Twelve Gates Parshas Tazria -
Metzora April 16, 2010
to Beyond Twelve Gates. This past week Michael Lawrence was hiking on a
rocky beach in South Australia with
his son Pete, 13, when they discovered an old whiskey bottle
with a message inside that was written in Chinese characters.
A Chinese crewman dropped the bottle into the ocean after leaving Argentina
five years ago. The message read; "Happy to connect with you. I
would like to make friends with you. Would you like to?", and according
to a translator was signed 'Li Xing Bo'. A marine
ecologist said the odds of the bottle surviving the mammoth journey were
incalculable. Mr. Lawrence said he would ask his son to write a letter in
response to Li Xing.
receiving a message from intelligent life in outer space. The thrill
would be breathtaking. Now...imagine receiving a message sent from the
Creator of the Universe. Could we contain our curiosity about what
the Creator wanted to share with us? The Jewish people once received
such a message on behalf of humanity. It was called
Perhaps it can be said that the essence of G-d's message is similar to
that sent by Chinese crewman Li Xing Bo: "Happy to connect with
you. I would like to make friends with you. Would you like
Tazria / Metzora Leviticus 12:1 -- 15:33
Tazria describes in great detail the
varying and numerous manifestations of the disease called tzaraas.
Although it has commonly been mistranslated as leprosy, this skin
disease bears little resemblance to any bodily ailment transmitted
through normal exposure. Rather, tzaraas is the physical
manifestation of a spiritual malaise, a punishment from G-d primarily for the
sin of speaking loshon hara. Loshon hara, meaning literally
'the evil tongue', is often translated as 'gossip'. However, loshon
hara refers to derogatory speech about others that is true. Motzei
shem rah is the Hebrew term for derogatory speech that is false and
contracted tzaraas is known as a metzora. The appearance of
a tzaraas-like patch on his skin was subject to a series of
examinations by a Kohen, who would declare the patient to be either tahor
(spiritually pure) or tamei (spiritually impure). If tamei,
he is isolated outside of the camp, an appropriate punishment for someone
whose foul tongue caused friends to be separated from one another.
Parshas Metzora continues the discussion of tzaraas,
detailing the three-part purification process of the metzora administered
by a Kohen, complete with immersions, korbanos (offerings) and the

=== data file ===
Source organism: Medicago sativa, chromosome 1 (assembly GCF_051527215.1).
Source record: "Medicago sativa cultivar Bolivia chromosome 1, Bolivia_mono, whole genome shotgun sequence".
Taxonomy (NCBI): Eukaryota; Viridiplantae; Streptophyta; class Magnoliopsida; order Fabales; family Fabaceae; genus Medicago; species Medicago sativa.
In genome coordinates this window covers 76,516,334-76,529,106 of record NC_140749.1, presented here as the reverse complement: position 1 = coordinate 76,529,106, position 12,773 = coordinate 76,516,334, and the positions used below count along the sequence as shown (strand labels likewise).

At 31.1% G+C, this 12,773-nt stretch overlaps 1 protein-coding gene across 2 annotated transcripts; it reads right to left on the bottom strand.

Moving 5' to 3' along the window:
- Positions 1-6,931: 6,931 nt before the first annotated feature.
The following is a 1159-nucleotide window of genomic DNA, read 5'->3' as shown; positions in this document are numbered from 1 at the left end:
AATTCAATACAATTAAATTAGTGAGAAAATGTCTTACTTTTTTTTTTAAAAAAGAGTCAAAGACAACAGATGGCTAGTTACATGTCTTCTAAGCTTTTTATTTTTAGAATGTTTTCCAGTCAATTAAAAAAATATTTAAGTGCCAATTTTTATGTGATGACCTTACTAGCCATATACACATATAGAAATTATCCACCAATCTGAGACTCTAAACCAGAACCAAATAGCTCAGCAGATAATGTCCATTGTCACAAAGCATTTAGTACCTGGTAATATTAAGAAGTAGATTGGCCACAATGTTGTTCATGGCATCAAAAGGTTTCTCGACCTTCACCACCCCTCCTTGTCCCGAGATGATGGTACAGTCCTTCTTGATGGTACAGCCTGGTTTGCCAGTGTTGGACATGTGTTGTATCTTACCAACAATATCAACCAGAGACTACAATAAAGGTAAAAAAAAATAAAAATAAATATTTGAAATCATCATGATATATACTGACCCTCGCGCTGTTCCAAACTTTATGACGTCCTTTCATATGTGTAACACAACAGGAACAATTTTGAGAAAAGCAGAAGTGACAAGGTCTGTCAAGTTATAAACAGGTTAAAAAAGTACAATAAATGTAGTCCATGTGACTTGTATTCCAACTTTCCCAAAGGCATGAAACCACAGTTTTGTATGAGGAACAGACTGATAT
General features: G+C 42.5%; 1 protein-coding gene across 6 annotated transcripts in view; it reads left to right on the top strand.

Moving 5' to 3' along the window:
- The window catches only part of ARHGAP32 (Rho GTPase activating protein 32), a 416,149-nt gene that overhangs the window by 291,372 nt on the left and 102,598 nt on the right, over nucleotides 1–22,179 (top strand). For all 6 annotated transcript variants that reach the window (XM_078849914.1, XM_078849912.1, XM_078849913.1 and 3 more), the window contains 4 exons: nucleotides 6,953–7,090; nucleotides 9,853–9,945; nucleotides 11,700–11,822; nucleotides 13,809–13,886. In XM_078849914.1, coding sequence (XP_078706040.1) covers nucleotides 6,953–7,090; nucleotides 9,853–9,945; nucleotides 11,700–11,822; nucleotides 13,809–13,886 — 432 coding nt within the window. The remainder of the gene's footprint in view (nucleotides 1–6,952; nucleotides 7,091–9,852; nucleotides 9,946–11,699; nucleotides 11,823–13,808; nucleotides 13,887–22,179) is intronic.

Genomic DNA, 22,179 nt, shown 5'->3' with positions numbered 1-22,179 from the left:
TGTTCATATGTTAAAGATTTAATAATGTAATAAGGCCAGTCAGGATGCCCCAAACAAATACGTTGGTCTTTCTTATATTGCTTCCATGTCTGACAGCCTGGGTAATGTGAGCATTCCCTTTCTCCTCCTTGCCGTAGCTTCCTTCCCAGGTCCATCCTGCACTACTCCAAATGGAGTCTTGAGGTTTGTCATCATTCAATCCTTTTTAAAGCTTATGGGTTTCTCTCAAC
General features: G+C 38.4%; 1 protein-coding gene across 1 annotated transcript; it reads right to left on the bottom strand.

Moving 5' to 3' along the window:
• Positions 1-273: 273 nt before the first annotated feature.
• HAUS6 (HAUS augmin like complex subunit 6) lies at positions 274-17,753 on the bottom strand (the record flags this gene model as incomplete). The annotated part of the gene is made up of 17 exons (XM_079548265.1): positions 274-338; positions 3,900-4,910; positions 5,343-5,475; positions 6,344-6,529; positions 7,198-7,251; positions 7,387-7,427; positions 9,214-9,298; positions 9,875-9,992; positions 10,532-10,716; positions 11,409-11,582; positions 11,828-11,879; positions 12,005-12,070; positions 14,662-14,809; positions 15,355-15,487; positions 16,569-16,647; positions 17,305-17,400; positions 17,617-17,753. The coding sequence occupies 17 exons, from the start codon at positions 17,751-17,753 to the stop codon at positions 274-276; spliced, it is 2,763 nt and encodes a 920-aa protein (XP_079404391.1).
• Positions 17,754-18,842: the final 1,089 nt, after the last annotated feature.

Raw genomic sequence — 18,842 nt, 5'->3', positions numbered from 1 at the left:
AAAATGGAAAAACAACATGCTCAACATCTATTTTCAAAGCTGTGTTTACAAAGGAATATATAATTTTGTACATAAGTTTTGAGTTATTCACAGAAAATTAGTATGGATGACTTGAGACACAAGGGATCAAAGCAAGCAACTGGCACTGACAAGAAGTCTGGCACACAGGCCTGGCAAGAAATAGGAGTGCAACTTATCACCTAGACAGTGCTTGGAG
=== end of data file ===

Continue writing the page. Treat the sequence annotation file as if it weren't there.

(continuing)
shaving of the entire body. Tzaraas could afflict ones clothing and
home, and necessitate the burning of ones clothes and demolishing of ones
home if the disease spread.
famed skydiver Felix Baumgartner
can jump out of a balloon at 120,000 feet, his ground crew
will have to clear it first with the Federal Aviation Administration.
"Felix will be coming in like a missile," says Dr. Jonathan Clark, medical director of
the mission. "We don't want him to be confused with
otherwise known as Fearless Felix, is a former paratrooper in the Austrian
Special Forces who has already completed some of the most difficult jumps on
earth. Now he intends to become the first skydiver to break the sound
barrier. His plan is to leap
from a helium balloon in the stratosphere,
gain a speed of up to 690 miles
per hour in a 5.5-minute freefall, and open his parachute to
land 23 miles below. What makes Fearless Felix jump?
human being is created with an innate desire to grow, achieve and accomplish.
Someone once said, "A ship is safe in a harbor, but that's not what
ships were made for." A ship is made to sail, and so are
we (I'm not certain, however, that we were created to jump out of
balloons 23 miles above earth!). The Torah teaches that every Jew is
obligated to say, "When will my actions reach the lofty levels of the
Patriarchs and Matriarchs?" This statement isn't simply
'good advice', but rather, a directive to strive for greatness.
Many of our Jewish brethren have admirably accomplished great things in
the scientific, academic and cultural world. However, with an
insatiable desire to grow closer to G-d, there is no limit to what we can
achieve spiritually, and to how good a Jew each of us can become.
of the Week
lives begin to end the day we become silent about things that matter -- Martin Luther King Jr.
of the Week
of silence were broken by an historic long-awaited meeting between
Rabbi of Israel
and the Pope. No students, seminarians or members of the media
were allowed to be close enough to listen to a word of the
hour-long conversation. However, those on the other side
of the glass partition noted that the chat between the Chief Rabbi and Pope
seemed to be friendly and cordial. Of particular interest was their
final interchange; observers saw the Chief Rabbi reach into his jacket pocket,
pull out a small piece of paper, and hand it to the Pope. The Pope
carefully examined the paper, smiled, and mouthed the words 'thank you' to
the Chief Rabbi.
the media had an opportunity to interview the participants, the first
question asked of the Chief Rabbi was, "What was the significance
of the paper you gave to the Pope at the end of your meeting? Was it a
statement of principles for future meetings? Was it a request for an
apology from the Church for past atrocities committed against the Jewish
people?" The Chief Rabbi shook his head slowly,
smiled, and said, 'None of those. The paper I gave the Pope was
--- the catering bill for the Last Supper!"